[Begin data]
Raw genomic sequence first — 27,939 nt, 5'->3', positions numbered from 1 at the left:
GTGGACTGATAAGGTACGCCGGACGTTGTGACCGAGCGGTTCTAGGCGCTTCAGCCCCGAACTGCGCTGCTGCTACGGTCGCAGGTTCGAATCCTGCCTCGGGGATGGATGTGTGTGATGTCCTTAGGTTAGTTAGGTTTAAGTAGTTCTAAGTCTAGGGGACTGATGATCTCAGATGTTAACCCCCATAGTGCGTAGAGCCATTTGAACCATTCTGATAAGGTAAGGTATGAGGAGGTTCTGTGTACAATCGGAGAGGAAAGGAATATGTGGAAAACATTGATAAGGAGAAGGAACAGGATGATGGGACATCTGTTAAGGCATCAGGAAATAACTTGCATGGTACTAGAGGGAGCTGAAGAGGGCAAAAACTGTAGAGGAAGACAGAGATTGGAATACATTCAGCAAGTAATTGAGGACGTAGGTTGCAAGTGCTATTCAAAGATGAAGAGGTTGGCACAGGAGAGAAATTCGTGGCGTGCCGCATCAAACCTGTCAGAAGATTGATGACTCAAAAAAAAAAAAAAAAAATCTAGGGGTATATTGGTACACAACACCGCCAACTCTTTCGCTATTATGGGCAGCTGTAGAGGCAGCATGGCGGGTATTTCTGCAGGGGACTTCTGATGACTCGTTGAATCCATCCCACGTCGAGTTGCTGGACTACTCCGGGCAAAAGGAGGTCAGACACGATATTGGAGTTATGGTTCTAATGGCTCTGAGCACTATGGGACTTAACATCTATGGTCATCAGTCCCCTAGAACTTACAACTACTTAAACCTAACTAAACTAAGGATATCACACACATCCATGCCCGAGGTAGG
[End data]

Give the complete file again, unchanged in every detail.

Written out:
Raw genomic sequence first — 27,939 nt, 5'->3', positions numbered from 1 at the left:
GTGGACTGATAAGGTACGCCGGACGTTGTGACCGAGCGGTTCTAGGCGCTTCAGCCCCGAACTGCGCTGCTGCTACGGTCGCAGGTTCGAATCCTGCCTCGGGGATGGATGTGTGTGATGTCCTTAGGTTAGTTAGGTTTAAGTAGTTCTAAGTCTAGGGGACTGATGATCTCAGATGTTAACCCCCATAGTGCGTAGAGCCATTTGAACCATTCTGATAAGGTAAGGTATGAGGAGGTTCTGTGTACAATCGGAGAGGAAAGGAATATGTGGAAAACATTGATAAGGAGAAGGAACAGGATGATGGGACATCTGTTAAGGCATCAGGAAATAACTTGCATGGTACTAGAGGGAGCTGAAGAGGGCAAAAACTGTAGAGGAAGACAGAGATTGGAATACATTCAGCAAGTAATTGAGGACGTAGGTTGCAAGTGCTATTCAAAGATGAAGAGGTTGGCACAGGAGAGAAATTCGTGGCGTGCCGCATCAAACCTGTCAGAAGATTGATGACTCAAAAAAAAAAAAAAAAAATCTAGGGGTATATTGGTACACAACACCGCCAACTCTTTCGCTATTATGGGCAGCTGTAGAGGCAGCATGGCGGGTATTTCTGCAGGGGACTTCTGATGACTCGTTGAATCCATCCCACGTCGAGTTGCTGGACTACTCCGGGCAAAAGGAGGTCAGACACGATATTGGAGTTATGGTTCTAATGGCTCTGAGCACTATGGGACTTAACATCTATGGTCATCAGTCCCCTAGAACTTACAACTACTTAAACCTAACTAAACTAAGGATATCACACACATCCATGCCCGAGGTAGG